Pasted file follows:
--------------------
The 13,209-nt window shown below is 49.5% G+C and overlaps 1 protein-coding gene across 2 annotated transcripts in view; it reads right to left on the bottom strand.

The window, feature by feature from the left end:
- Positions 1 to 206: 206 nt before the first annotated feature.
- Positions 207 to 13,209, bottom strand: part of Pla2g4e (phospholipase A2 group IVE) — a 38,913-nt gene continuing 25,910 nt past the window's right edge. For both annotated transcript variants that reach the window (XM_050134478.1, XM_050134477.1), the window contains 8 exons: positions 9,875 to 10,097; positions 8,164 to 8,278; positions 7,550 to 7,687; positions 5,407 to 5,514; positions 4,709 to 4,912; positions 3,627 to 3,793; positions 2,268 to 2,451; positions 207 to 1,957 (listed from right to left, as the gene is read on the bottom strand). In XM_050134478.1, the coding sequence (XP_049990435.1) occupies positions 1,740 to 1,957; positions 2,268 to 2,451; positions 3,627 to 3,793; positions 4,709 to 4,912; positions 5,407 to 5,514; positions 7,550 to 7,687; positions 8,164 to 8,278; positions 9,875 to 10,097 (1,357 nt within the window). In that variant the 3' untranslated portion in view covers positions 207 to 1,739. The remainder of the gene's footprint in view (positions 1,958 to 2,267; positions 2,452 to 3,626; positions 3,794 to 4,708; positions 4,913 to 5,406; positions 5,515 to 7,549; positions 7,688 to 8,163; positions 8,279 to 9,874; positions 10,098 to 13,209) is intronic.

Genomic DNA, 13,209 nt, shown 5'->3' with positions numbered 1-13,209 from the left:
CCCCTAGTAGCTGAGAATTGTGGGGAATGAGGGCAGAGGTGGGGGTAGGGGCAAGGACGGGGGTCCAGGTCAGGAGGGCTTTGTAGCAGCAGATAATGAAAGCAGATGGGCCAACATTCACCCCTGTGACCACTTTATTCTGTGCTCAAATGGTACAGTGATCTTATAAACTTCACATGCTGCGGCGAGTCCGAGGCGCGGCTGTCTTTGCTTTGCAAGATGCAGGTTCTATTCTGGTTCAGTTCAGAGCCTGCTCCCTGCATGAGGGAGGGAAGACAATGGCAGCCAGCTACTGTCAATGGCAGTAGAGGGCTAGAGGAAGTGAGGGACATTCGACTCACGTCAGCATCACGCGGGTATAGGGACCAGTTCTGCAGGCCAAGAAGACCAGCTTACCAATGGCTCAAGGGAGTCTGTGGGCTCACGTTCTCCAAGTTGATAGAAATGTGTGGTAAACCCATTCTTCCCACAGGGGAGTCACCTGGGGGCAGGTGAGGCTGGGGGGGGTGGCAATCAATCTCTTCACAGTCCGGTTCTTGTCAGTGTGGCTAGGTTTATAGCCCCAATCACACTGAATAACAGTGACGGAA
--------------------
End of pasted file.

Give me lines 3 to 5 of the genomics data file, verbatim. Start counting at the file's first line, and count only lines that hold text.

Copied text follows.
- Positions 1 to 206: 206 nt before the first annotated feature.
- Positions 207 to 13,209, bottom strand: part of Pla2g4e (phospholipase A2 group IVE) — a 38,913-nt gene continuing 25,910 nt past the window's right edge. For both annotated transcript variants that reach the window (XM_050134478.1, XM_050134477.1), the window contains 8 exons: positions 9,875 to 10,097; positions 8,164 to 8,278; positions 7,550 to 7,687; positions 5,407 to 5,514; positions 4,709 to 4,912; positions 3,627 to 3,793; positions 2,268 to 2,451; positions 207 to 1,957 (listed from right to left, as the gene is read on the bottom strand). In XM_050134478.1, the coding sequence (XP_049990435.1) occupies positions 1,740 to 1,957; positions 2,268 to 2,451; positions 3,627 to 3,793; positions 4,709 to 4,912; positions 5,407 to 5,514; positions 7,550 to 7,687; positions 8,164 to 8,278; positions 9,875 to 10,097 (1,357 nt within the window). In that variant the 3' untranslated portion in view covers positions 207 to 1,739. The remainder of the gene's footprint in view (positions 1,958 to 2,267; positions 2,452 to 3,626; positions 3,794 to 4,708; positions 4,913 to 5,406; positions 5,515 to 7,549; positions 7,688 to 8,163; positions 8,279 to 9,874; positions 10,098 to 13,209) is intronic.

Genomic DNA, 13,209 nt, shown 5'->3' with positions numbered 1-13,209 from the left: